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Using ESLint with TypeScript

Kenny DuMez
Kenny DuMez
Graphite software engineer

Using ESLint with TypeScript helps maintain high code quality, catch common errors, and enforce code style and best practices. This guide will provide an in-depth look at how to set up and configure ESLint in a TypeScript project, highlighting key plugins, rules, and configurations.

Installation: In this example we'll install ESLint with npm. If you haven't already initialized npm in your project, do that first, then install ESLint and the necessary TypeScript extensions.

Terminal
npm init -y
npm install eslint @typescript-eslint/parser @typescript-eslint/eslint-plugin --save-dev
  • eslint: The core ESLint library.
  • @typescript-eslint/parser: A parser that allows ESLint to understand TypeScript syntax.
  • @typescript-eslint/eslint-plugin: A plugin that contains a set of ESLint rules that are specific to TypeScript.

Configuration: Once ESLint is installed, create an ESLint configuration file in your project root. You can do this by running eslint --init and choosing the appropriate options for TypeScript, or by manually creating a .eslintrc.json file that looks something like this:

Terminal
{
"parser": "@typescript-eslint/parser",
"extends": ["eslint:recommended", "plugin:@typescript-eslint/recommended"],
"parserOptions": {
"ecmaVersion": 2020,
"sourceType": "module"
},
"rules": {
// Custom rules here
}
}

This configuration configures ESLint to use the TypeScript parser and apply recommended rules from both ESLint and the TypeScript ESLint plugin.

Key rules and plugins:

  1. @typescript-eslint/no-unused-vars: This rule extends the base ESLint no-unused-vars rule. It helps in catching unused variables in your TypeScript code, preventing potential bugs and reducing bloat.

    Terminal
    "rules": {
    "@typescript-eslint/no-unused-vars": ["error"]
    }
  2. eslint-import-resolver-typescript: This resolver helps ESLint resolve the file paths in your TypeScript project when using modules. You can install it separately by running:

    Terminal
    npm install eslint-import-resolver-typescript --save-dev

    Then, configure it in your ESLint configuration:

    Terminal
    "settings": {
    "import/resolver": {
    "typescript": {} // loads <rootdir>/tsconfig.json to eslint
    }
    }
  3. @typescript-eslint/no-explicit-any: Forbids the use of the any type, pushing for a more specific type definition, increasing type safety.

    Terminal
    "rules": {
    "@typescript-eslint/no-explicit-any": ["error"]
    }
  4. @typescript-eslint/naming-convention: Enforces naming conventions using ESLint. This rule can be customized to require specific patterns for variables, types, properties, etc.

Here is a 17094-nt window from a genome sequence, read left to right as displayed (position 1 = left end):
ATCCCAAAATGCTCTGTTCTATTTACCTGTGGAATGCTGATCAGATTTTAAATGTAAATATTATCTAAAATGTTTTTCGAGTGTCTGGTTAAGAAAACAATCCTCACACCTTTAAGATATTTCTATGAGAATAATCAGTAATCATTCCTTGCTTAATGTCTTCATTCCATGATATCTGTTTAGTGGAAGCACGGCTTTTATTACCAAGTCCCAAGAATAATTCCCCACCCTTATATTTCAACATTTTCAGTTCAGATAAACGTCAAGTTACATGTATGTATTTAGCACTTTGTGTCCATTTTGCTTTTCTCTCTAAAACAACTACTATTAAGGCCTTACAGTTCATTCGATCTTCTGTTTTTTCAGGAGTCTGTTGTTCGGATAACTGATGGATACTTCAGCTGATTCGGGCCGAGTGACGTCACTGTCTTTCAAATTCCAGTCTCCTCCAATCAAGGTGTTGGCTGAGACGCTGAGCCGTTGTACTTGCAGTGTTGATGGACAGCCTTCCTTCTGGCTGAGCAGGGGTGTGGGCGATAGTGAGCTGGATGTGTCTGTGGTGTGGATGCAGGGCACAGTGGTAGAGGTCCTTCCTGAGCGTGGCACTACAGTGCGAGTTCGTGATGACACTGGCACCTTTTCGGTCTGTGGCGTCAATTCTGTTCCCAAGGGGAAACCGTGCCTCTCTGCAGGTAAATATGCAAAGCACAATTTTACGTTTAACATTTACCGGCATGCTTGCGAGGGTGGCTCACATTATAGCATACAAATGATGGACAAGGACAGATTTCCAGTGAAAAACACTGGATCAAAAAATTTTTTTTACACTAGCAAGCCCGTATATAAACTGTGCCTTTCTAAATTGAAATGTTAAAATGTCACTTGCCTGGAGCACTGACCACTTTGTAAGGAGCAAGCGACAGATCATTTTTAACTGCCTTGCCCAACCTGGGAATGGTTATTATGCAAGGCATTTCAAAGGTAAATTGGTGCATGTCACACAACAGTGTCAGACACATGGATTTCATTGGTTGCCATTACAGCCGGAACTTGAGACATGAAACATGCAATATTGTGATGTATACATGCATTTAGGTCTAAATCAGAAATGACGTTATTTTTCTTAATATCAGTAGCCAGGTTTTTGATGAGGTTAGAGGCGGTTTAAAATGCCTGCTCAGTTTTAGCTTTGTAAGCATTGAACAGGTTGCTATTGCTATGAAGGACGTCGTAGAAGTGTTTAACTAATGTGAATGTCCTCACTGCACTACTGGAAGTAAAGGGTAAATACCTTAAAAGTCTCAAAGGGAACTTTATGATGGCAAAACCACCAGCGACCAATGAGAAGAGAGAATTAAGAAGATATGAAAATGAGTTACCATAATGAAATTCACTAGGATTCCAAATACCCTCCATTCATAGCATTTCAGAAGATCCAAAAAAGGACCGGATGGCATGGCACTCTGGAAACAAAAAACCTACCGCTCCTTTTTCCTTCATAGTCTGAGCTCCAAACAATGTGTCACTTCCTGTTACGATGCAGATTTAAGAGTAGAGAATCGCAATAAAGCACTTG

Terminal
    "rules": {
    "@typescript-eslint/naming-convention": [
    "error",
    {
    "selector": "variableLike",
    "format": ["camelCase"]
    },
    {
    "selector": "typeLike",
    "format": ["PascalCase"]
    }
    ]
    }
  5. @typescript-eslint/ban-types: Prevents the use of specific types that are considered problematic. This rule can be configured to ban types like {} or Object that are too generic.

    Terminal
    "rules": {
    "@typescript-eslint/ban-types": [
    "error",
    {
    "types": {
    "Object": "Use {} instead",
    "{}": "Specify more detailed type or use `Record<string, unknown>`"
    }
    }
    ]
    }
  6. @typescript-eslint/consistent-type-imports: Enforces consistent usage of type imports throughout the project.

    Terminal
    "rules": {
    "@typescript-eslint/consistent-type-imports": ["error"]
    }
  7. @typescript-eslint/no-unsafe-assignment: Prevents unsafe assignments that can lead to runtime errors, such as assigning any typed variables to variables of a more specific type.

    Terminal
    "rules": {
    "@typescript-eslint/no-unsafe-assignment": ["warn"]
    }

Running ESLint: You can run ESLint manually via the command line or integrate it into your IDE to get real-time feedback. To run ESLint manually, run:

Terminal
npx eslint . --ext .ts,.tsx

IDE integration: Most modern IDEs like Visual Studio Code support ESLint integration. Install the ESLint plugin and it will automatically use your project's ESLint configuration.

For further reading see the official ESLint documentation.

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